The edge takes many forms. One form of edge arises as we move from legal to illegal activity. Another form of edge occurs as we strive to push our bodies to new experiences and performance levels as I have discussed here and here. Like all other edges, these become areas of intense innovation and the patterns emerging on all edges play themselves out in interesting ways.
One of the common patterns I have discussed here and here involves the movement toward distributed creation and production – “do it yourself” approaches reign supreme as participants push the boundaries of current capabilities and seek to tailor products for their own needs.
Peter Schwartz, the founder of Global Business Networks, has an interesting piece in the current issue of Foreign Policy on The War on Drugs suggesting that this pattern may also be playing out in the production and use of illicit drugs:
The model drug of the future is already here in the form of crystal methamphetamine, a drug that is sweeping the United States and making inroads abroad. It’s cheap and easy to make – little more than Sudafed doctored up with plant fertilizer. One hundred percent of the profit goes to the manufacturer; no intermediary or army of couriers required. Made of locally acquired materials in the garage or the basement, the drug’s production is nearly impossible to stop. Only the stupid and the incompetent get caught.
Thirty five years from now, the illicit professionals who remain in the business will be the custom drug designers catering to the wealthy. Their concoctions will be fine-tuned to one’s own body and neural chemistry. . . .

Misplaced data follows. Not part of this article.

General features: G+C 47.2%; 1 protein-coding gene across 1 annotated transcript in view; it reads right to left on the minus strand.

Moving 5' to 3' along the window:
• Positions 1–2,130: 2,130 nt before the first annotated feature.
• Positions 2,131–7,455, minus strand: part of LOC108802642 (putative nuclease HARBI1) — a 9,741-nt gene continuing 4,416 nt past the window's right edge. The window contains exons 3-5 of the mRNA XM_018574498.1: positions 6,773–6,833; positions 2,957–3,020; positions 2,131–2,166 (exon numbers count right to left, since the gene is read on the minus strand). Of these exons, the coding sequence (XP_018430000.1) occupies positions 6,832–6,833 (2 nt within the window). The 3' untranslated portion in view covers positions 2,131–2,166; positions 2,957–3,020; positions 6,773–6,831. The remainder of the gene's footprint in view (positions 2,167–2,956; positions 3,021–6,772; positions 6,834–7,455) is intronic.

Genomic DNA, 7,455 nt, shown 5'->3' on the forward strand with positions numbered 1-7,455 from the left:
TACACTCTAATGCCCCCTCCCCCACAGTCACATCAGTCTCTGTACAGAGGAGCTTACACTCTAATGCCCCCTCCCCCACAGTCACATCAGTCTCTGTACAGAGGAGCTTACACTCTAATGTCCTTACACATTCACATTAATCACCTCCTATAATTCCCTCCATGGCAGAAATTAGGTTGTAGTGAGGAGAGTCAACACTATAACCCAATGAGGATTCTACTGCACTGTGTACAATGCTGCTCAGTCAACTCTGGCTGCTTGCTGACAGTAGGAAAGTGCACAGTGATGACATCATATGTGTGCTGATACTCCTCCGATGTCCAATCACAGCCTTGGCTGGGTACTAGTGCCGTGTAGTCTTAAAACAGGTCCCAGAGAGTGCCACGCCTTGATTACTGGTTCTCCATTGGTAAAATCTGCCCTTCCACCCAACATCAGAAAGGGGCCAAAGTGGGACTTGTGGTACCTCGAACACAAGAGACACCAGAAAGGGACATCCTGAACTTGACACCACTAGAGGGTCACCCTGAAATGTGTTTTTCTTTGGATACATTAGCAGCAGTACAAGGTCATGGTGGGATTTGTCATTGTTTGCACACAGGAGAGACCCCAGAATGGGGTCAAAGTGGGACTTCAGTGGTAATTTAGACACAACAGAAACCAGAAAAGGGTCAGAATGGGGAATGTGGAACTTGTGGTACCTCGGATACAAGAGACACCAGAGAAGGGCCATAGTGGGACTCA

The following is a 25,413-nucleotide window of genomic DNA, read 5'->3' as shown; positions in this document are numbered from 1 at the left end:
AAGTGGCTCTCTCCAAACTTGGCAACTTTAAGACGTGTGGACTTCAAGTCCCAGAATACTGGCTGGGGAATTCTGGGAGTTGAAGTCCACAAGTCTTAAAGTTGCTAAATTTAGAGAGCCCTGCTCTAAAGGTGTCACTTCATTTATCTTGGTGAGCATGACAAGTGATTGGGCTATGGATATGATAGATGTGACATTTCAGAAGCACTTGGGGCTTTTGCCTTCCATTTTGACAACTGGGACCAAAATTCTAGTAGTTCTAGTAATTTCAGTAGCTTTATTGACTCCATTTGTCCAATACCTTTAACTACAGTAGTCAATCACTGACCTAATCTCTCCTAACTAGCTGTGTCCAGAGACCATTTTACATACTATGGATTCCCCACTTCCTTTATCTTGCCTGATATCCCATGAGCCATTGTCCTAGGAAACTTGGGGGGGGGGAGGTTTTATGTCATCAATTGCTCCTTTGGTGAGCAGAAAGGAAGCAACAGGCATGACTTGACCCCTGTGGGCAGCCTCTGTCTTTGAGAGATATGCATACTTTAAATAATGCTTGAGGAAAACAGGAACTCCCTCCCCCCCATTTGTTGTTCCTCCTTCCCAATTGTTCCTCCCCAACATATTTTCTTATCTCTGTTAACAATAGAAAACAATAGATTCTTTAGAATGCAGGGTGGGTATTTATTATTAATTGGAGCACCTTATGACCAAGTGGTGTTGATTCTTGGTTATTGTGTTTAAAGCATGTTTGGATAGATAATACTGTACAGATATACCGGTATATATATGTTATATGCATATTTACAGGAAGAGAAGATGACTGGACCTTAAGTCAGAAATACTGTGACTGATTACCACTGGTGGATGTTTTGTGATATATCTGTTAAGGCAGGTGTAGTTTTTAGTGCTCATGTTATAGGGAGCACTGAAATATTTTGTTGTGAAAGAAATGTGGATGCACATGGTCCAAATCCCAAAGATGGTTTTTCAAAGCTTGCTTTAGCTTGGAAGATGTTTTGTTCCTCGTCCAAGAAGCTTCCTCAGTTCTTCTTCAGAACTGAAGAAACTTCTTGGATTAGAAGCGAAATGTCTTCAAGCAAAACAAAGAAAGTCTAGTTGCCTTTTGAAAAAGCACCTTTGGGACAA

The boundary between legal performance enhancement (Viagra) and the illegal drugs of pleasure and creativity will blur. The political and social pressure against drug use will remain, but it will increasingly resemble the campaigns against performance-enhancing drugs for athletes. Widespread use will spark debates about fairness and authenticity: Is a drug-using musician better than one who composes and performs naturally? Is it fair for only the wealthy to have the richest sexual and culinary experiences?
Just as the legal system is struggling with new realities of intellectual property in a digital age, it will struggle to control innovation in the chemistry of pleasure.
As in other domains, this move towards distributed creation and production is being driven by more affordable and accessible tools of production. At a more fundamental level, it is being driven by a continuing desire to shape one’s own experiences and to push established boundaries. In the case of drugs, the drug of choice may be different, but the backwoods meth producer is a direct descendant of the backwoods hootch producer during the Prohibition. We may not like what they are producing, but history has shown they will be quite creative in finding ways to produce it themselves. The MIT fab lab participant, the remix DJ at the local hip nightclub, the extreme sports enthusiast and the backwoods meth producer all share a common passion – producing goods and experiences on their own terms.
In the process, they will spark a fundamental restructuring of industries and enterprises. Executives had better start figuring out how they can provide their customers with better tools to make their own products and services. This won’t happen everywhere, and it certainly won’t happen all at the same time, but it will be a significant edge where a lot of economic value will be created by those who understand what is happening.